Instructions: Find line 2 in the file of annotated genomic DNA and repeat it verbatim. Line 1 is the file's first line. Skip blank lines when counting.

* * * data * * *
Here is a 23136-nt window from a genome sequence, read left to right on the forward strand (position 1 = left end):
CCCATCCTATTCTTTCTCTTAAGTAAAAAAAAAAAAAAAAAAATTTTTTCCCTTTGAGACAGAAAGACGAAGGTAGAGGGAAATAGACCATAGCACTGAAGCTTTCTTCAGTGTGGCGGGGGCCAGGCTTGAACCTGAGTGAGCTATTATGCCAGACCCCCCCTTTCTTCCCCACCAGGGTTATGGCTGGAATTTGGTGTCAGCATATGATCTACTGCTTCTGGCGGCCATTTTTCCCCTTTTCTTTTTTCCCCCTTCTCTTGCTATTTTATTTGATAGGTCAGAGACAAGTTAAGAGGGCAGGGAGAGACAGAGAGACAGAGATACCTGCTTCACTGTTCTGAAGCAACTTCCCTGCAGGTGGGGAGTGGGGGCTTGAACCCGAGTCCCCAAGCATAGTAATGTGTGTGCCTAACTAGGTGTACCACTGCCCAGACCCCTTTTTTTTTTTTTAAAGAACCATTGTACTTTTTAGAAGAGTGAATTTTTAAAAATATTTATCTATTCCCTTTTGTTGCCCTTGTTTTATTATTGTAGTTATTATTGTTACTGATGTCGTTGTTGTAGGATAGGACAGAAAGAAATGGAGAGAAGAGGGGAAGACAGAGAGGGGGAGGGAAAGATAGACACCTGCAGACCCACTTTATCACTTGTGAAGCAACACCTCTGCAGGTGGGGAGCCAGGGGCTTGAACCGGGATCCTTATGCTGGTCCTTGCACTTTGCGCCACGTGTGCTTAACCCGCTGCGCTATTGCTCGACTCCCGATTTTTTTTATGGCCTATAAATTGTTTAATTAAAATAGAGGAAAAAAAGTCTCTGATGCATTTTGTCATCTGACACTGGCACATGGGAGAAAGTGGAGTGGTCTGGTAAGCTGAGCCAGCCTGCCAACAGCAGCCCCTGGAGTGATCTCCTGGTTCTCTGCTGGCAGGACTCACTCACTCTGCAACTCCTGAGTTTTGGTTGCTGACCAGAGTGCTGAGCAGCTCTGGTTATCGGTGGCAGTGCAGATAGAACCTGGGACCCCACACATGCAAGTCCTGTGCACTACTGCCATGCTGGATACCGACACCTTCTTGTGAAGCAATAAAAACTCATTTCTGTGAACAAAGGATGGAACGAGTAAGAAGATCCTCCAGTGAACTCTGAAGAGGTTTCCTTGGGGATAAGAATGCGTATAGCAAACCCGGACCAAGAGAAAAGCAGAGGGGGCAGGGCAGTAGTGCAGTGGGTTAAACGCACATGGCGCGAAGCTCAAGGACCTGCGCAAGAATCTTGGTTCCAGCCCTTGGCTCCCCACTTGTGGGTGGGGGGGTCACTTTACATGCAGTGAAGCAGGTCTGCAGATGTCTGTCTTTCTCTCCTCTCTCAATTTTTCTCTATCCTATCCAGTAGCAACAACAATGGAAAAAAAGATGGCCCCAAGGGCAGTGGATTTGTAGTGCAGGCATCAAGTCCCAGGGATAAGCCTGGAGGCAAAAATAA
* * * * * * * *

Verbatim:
CCCATCCTATTCTTTCTCTTAAGTAAAAAAAAAAAAAAAAAAATTTTTTCCCTTTGAGACAGAAAGACGAAGGTAGAGGGAAATAGACCATAGCACTGAAGCTTTCTTCAGTGTGGCGGGGGCCAGGCTTGAACCTGAGTGAGCTATTATGCCAGACCCCCCCTTTCTTCCCCACCAGGGTTATGGCTGGAATTTGGTGTCAGCATATGATCTACTGCTTCTGGCGGCCATTTTTCCCCTTTTCTTTTTTCCCCCTTCTCTTGCTATTTTATTTGATAGGTCAGAGACAAGTTAAGAGGGCAGGGAGAGACAGAGAGACAGAGATACCTGCTTCACTGTTCTGAAGCAACTTCCCTGCAGGTGGGGAGTGGGGGCTTGAACCCGAGTCCCCAAGCATAGTAATGTGTGTGCCTAACTAGGTGTACCACTGCCCAGACCCCTTTTTTTTTTTTTAAAGAACCATTGTACTTTTTAGAAGAGTGAATTTTTAAAAATATTTATCTATTCCCTTTTGTTGCCCTTGTTTTATTATTGTAGTTATTATTGTTACTGATGTCGTTGTTGTAGGATAGGACAGAAAGAAATGGAGAGAAGAGGGGAAGACAGAGAGGGGGAGGGAAAGATAGACACCTGCAGACCCACTTTATCACTTGTGAAGCAACACCTCTGCAGGTGGGGAGCCAGGGGCTTGAACCGGGATCCTTATGCTGGTCCTTGCACTTTGCGCCACGTGTGCTTAACCCGCTGCGCTATTGCTCGACTCCCGATTTTTTTTATGGCCTATAAATTGTTTAATTAAAATAGAGGAAAAAAAGTCTCTGATGCATTTTGTCATCTGACACTGGCACATGGGAGAAAGTGGAGTGGTCTGGTAAGCTGAGCCAGCCTGCCAACAGCAGCCCCTGGAGTGATCTCCTGGTTCTCTGCTGGCAGGACTCACTCACTCTGCAACTCCTGAGTTTTGGTTGCTGACCAGAGTGCTGAGCAGCTCTGGTTATCGGTGGCAGTGCAGATAGAACCTGGGACCCCACACATGCAAGTCCTGTGCACTACTGCCATGCTGGATACCGACACCTTCTTGTGAAGCAATAAAAACTCATTTCTGTGAACAAAGGATGGAACGAGTAAGAAGATCCTCCAGTGAACTCTGAAGAGGTTTCCTTGGGGATAAGAATGCGTATAGCAAACCCGGACCAAGAGAAAAGCAGAGGGGGCAGGGCAGTAGTGCAGTGGGTTAAACGCACATGGCGCGAAGCTCAAGGACCTGCGCAAGAATCTTGGTTCCAGCCCTTGGCTCCCCACTTGTGGGTGGGGGGGTCACTTTACATGCAGTGAAGCAGGTCTGCAGATGTCTGTCTTTCTCTCCTCTCTCAATTTTTCTCTATCCTATCCAGTAGCAACAACAATGGAAAAAAAGATGGCCCCAAGGGCAGTGGATTTGTAGTGCAGGCATCAAGTCCCAGGGATAAGCCTGGAGGCAAAAATAA